That resonates for me. But then I’ve always been an effort-is-its-own-reward kind of guy, and also a you-can’t-make-your own-circumstances-but-you-can-choose-how-you-respond-to-them kind of guy. Both of those are in this song.

Peter Case. Always thought he was English. “The Plimsouls,” what kind of name is that for an American band? “A Million Miles Away” is a great song, though. I was quite enamored of Peter’s first, folky solo album in 1986. I gave it a listen last night and it holds up well. “Walk in the Woods” is like a male version of “Ode to Billie Joe.” I saw him play at a club around that time; what I mostly remember is he looked homeless. I liked the album this song comes from, “Six-Pack of Love,” a lot too, but haven’t kept up since except the occasional song I hear on folk radio (seek out ‘Beautiful Grind”). So I know maybe 20% of his ouevre. There are probably 10 other great Peter Case songs I may or may not ever get around to hearing. Sad for me, sadder for Peter, but perhaps hopeful in a general sense of the existence of undiscovered richness, of so much good stuff out there ready to be stumbled over just when you need it most. Maybe even, as the song says, from some random old man on a corner playing guitar with a rusty knife.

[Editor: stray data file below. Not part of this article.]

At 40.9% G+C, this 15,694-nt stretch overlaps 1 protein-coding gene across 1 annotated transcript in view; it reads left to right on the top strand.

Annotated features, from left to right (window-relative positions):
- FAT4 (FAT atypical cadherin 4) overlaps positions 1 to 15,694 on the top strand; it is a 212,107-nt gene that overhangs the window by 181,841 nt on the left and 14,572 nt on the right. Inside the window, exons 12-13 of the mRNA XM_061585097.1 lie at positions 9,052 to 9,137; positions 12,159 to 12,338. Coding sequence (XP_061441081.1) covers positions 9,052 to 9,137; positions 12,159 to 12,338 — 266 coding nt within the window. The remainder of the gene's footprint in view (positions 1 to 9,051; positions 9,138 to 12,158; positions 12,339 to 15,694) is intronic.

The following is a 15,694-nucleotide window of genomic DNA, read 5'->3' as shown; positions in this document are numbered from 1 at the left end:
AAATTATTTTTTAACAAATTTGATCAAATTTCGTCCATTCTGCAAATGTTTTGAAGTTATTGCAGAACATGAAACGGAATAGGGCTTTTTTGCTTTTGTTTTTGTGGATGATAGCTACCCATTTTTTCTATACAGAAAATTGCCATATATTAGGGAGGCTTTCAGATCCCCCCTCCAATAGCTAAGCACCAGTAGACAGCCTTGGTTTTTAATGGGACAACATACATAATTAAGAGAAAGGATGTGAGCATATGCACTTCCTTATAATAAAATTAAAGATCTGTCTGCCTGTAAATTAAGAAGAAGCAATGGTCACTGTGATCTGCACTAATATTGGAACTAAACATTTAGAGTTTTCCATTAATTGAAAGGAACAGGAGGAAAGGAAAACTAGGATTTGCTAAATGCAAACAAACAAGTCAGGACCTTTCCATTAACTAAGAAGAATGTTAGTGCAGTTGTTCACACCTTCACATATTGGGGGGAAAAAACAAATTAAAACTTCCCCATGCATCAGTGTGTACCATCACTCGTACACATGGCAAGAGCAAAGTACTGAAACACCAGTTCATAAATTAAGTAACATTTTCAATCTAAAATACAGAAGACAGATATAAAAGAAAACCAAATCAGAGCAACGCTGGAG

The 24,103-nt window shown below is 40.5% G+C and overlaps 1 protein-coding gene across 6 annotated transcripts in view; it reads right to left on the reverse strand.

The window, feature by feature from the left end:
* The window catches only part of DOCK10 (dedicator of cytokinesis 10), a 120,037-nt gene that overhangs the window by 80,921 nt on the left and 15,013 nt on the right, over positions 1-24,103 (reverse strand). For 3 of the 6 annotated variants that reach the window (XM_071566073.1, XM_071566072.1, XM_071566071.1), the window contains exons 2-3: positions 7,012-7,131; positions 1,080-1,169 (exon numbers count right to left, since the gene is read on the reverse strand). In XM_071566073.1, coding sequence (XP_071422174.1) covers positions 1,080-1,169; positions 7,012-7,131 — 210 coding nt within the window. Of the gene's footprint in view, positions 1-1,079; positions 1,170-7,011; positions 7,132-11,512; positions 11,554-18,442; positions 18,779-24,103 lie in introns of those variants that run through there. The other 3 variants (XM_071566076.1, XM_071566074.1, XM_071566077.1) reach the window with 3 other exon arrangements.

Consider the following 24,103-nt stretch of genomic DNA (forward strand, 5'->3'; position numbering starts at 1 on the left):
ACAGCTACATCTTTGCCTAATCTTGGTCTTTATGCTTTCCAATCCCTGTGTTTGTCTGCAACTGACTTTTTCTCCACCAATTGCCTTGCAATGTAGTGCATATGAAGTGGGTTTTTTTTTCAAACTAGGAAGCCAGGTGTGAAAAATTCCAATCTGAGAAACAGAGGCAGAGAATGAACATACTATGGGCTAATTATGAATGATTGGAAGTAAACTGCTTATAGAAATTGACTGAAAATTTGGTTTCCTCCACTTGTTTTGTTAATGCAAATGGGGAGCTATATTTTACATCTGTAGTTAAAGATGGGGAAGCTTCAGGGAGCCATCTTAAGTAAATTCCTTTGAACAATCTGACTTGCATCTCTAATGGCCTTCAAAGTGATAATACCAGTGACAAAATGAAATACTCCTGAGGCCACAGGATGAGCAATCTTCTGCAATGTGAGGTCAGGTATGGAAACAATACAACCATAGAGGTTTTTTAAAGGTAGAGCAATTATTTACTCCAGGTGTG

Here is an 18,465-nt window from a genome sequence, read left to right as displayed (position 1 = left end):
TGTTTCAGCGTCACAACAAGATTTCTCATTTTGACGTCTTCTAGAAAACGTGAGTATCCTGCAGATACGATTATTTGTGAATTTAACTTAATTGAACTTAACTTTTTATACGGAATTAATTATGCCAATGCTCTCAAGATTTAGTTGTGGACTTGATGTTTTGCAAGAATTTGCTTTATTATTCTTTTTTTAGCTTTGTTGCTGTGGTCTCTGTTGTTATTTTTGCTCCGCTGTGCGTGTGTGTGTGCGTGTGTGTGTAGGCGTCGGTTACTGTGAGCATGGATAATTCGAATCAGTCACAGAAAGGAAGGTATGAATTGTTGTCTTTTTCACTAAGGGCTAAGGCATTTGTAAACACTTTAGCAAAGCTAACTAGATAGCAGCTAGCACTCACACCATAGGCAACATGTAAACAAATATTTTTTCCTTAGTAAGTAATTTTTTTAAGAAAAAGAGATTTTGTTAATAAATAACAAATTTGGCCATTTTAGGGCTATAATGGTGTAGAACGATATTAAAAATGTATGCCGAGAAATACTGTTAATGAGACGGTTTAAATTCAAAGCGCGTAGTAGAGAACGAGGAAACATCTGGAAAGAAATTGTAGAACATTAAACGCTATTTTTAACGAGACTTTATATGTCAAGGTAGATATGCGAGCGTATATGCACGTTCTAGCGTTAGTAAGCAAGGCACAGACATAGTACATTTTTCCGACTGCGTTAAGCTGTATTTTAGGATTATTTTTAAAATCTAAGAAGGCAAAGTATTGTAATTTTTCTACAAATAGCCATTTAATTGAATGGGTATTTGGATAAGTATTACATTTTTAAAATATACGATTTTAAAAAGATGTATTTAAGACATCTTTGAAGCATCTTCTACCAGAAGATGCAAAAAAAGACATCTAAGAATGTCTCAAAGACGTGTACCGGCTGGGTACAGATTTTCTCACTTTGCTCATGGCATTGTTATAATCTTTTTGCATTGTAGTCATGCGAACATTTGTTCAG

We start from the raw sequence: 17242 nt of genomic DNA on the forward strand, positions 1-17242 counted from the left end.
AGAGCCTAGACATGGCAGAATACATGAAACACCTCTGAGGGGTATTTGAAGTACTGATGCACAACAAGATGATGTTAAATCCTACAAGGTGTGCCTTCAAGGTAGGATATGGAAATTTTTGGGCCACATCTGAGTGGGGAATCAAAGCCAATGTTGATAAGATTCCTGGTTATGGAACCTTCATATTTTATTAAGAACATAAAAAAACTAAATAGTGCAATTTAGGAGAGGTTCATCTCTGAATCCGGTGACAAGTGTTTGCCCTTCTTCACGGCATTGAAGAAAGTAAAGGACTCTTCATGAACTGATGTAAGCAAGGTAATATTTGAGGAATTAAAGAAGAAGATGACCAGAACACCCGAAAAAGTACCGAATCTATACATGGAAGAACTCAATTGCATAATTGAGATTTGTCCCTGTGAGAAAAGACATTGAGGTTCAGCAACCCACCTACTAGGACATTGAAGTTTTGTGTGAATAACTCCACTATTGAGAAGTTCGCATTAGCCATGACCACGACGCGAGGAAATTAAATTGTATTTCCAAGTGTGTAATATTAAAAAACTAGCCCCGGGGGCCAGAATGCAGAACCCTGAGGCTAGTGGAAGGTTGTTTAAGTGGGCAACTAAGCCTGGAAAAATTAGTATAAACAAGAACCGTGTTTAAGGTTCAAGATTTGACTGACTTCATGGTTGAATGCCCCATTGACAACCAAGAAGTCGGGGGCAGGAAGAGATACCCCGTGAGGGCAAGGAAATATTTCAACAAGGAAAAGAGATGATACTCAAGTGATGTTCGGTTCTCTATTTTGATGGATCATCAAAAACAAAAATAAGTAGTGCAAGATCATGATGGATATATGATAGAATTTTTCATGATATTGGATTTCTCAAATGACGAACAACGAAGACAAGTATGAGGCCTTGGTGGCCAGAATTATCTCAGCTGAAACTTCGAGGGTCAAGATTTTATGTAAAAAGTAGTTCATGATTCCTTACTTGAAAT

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“You Light Up My Life,” Patti Smith

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Last Saturday I read an article in Entertainment Weekly about how Joseph Brooks, the guy who wrote this song (most successful single of the 70’s, 10 weeks at #1 in 1977, Grammy Award, Academy Award), later became a rapist who would lure young actresses to fake casting calls and assault them. He committed suicide in prison in 2011.